Build your financial wellness program content

From: Financial Consumer Agency of Canada

You’ve received approval to implement a financial wellness program. You know what resources you’re working with and you’re ready to build the program. But how do you go about setting one up? These strategies can help you create a successful program. 

Build a program based on your employees’ needs

To build a successful, effective financial wellness program that meets the needs of your employees, you’ll need a good understanding of their financial challenges, needs and preferences. The best way to develop this is to ask them (see Assess your employees’ needs). 

After assessing your employees’ needs, take a close look at the results. This can help you determine things like:

  • your employees’ knowledge, attitudes and confidence when it comes to money matters
  • biggest financial challenges for your employees
  • the financial stresses that are having the greatest impact on your workplace
  • topics your employees want covered or that they find difficult to understand
  • your employees’ financial goals
  • demographics (such as age range, salary range and work location that could influence their financial needs, life events and delivery channels  

The findings from your employee needs assessment will also help you determine what content and delivery methods will work best. Use that information to answer questions like:

Tip: Continuous improvement

If you already offer a financial wellness program, a needs assessment or outcomes analysis can help you identify what’s working, what’s not and what you can do to improve it. 

Select the right content for your organization

Use the results of your employee needs assessment, along with the strategies in this section, to choose and prioritize the topics to cover in your program.  

A workplace financial wellness program can address many different issues and topics. To ensure your program is successful, offer initiatives that are:

  • relevant to employees’ specific concerns, financial situations and knowledge levels
  • available when employees need them

A well-rounded financial education program will help employees achieve both their short- and long-term financial goals. It should cover a variety of topics under the themes of budgeting, saving, borrowing and planning. For example:

  • Preparing a budget
  • Tracking your spending
  • Living within your means
  • Importance of an emergency fund
  • Understanding registered savings plans and tax-free savings accounts (TFSAs)
  • Bank accounts
  • Saving for a major purchase or down payment
  • Saving for your own education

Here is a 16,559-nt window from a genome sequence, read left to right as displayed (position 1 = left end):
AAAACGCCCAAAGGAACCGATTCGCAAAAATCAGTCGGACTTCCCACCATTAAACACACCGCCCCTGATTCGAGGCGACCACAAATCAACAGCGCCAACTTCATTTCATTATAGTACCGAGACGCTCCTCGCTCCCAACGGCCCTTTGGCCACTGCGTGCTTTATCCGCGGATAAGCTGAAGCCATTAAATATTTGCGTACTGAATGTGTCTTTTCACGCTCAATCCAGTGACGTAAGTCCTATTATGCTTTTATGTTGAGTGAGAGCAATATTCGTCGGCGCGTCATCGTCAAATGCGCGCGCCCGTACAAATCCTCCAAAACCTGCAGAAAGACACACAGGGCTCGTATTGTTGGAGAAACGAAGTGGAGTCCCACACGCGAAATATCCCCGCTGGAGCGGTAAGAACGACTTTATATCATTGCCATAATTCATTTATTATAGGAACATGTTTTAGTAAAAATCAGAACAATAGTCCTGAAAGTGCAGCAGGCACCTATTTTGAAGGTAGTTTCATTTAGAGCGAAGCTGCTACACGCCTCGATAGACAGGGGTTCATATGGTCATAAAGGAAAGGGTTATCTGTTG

• Saving for your children’s education
  • Saving for retirement (including information about your organization’s specific retirement plan, if applicable)
  • Investing
  • Understanding your rights and responsibilities when banking
  • Understanding your rights and responsibilities with regards to savings and investments
  • Basics of credit
  • Managing debt
  • Loans, credit cards and lines of credit
  • Understanding your credit report and score
  • Mortgages
  • Student loans
  • Payday loans
  • Understanding your rights and responsibilities when borrowing
  • Setting financial goals
  • Creating a financial plan
  • Tax planning
  • Government pension plans, such as the Canada Pension Plan (CPP), the Quebec Pension Plan (QPP) and Old Age Security (OAS)
  • Pre-retirement planning
  • Post-retirement planning
  • Wills and estate planning
  • Insurance (this could include information on your benefits plan)
  • Protecting yourself from fraud and identity theft 

Tip: Simplicity is best

People often struggle with their finances because they find dealing with money confusing. Simplify it for them. Avoid using jargon and technical terms. Instead, use plain language that all employees can understand regardless of their level of education or financial expertise. 

Include relevant life events

Another factor to consider is the timeliness of the financial information you offer. Your employees will have different financial concerns and needs depending on the stages of their lives and careers. Your financial wellness program should offer information that is relevant for each of these stages. Consider addressing the following life events within your program:

  • starting a new job or starting your first job
  • buying a home
  • living as a couple
  • starting a family
  • paying for your children’s education
  • getting separated or divorced
  • supporting elderly parents
  • supporting adult children
  • getting ready to retire

The Financial Consumer Agency of Canada (FCAC) provides free, unbiased financial information to Canadians by life event that may be helpful.

Tip: Start small if resources are tight

If you don’t have the time or resources to implement a comprehensive financial wellness program right away, start small. Offer quality content on one or two topics (based on your employee needs assessment). Use free resources to save time and money. See Financial wellness resources for employers.

Once you’ve chosen the topics you want to cover, you can figure out which delivery channels are best suited to your organization and when to offer program.

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